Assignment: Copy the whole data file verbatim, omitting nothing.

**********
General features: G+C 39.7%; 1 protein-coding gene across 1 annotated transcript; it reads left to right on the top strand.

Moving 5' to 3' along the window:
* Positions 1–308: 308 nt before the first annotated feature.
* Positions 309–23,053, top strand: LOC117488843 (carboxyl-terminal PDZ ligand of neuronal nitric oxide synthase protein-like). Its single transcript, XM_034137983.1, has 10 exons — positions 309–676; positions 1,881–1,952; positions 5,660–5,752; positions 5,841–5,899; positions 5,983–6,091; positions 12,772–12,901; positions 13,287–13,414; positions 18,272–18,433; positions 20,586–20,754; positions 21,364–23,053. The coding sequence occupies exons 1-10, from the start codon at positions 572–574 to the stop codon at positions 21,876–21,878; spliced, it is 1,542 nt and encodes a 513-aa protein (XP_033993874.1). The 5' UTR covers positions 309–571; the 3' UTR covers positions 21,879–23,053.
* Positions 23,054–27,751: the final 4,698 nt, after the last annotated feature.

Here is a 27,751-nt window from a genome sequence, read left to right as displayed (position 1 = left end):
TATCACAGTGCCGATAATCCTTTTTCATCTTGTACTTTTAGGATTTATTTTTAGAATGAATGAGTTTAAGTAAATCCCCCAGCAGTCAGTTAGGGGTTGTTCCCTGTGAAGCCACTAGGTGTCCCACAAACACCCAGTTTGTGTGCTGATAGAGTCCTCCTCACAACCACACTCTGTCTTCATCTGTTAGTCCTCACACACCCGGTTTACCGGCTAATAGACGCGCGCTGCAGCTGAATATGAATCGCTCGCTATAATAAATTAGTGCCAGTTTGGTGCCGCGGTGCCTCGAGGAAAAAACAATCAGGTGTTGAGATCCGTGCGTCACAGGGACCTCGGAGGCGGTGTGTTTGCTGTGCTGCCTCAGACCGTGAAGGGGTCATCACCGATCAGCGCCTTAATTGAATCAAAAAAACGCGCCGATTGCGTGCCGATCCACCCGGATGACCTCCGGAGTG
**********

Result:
General features: G+C 39.7%; 1 protein-coding gene across 1 annotated transcript; it reads left to right on the top strand.

Moving 5' to 3' along the window:
* Positions 1–308: 308 nt before the first annotated feature.
* Positions 309–23,053, top strand: LOC117488843 (carboxyl-terminal PDZ ligand of neuronal nitric oxide synthase protein-like). Its single transcript, XM_034137983.1, has 10 exons — positions 309–676; positions 1,881–1,952; positions 5,660–5,752; positions 5,841–5,899; positions 5,983–6,091; positions 12,772–12,901; positions 13,287–13,414; positions 18,272–18,433; positions 20,586–20,754; positions 21,364–23,053. The coding sequence occupies exons 1-10, from the start codon at positions 572–574 to the stop codon at positions 21,876–21,878; spliced, it is 1,542 nt and encodes a 513-aa protein (XP_033993874.1). The 5' UTR covers positions 309–571; the 3' UTR covers positions 21,879–23,053.
* Positions 23,054–27,751: the final 4,698 nt, after the last annotated feature.

Here is a 27,751-nt window from a genome sequence, read left to right as displayed (position 1 = left end):
TATCACAGTGCCGATAATCCTTTTTCATCTTGTACTTTTAGGATTTATTTTTAGAATGAATGAGTTTAAGTAAATCCCCCAGCAGTCAGTTAGGGGTTGTTCCCTGTGAAGCCACTAGGTGTCCCACAAACACCCAGTTTGTGTGCTGATAGAGTCCTCCTCACAACCACACTCTGTCTTCATCTGTTAGTCCTCACACACCCGGTTTACCGGCTAATAGACGCGCGCTGCAGCTGAATATGAATCGCTCGCTATAATAAATTAGTGCCAGTTTGGTGCCGCGGTGCCTCGAGGAAAAAACAATCAGGTGTTGAGATCCGTGCGTCACAGGGACCTCGGAGGCGGTGTGTTTGCTGTGCTGCCTCAGACCGTGAAGGGGTCATCACCGATCAGCGCCTTAATTGAATCAAAAAAACGCGCCGATTGCGTGCCGATCCACCCGGATGACCTCCGGAGTG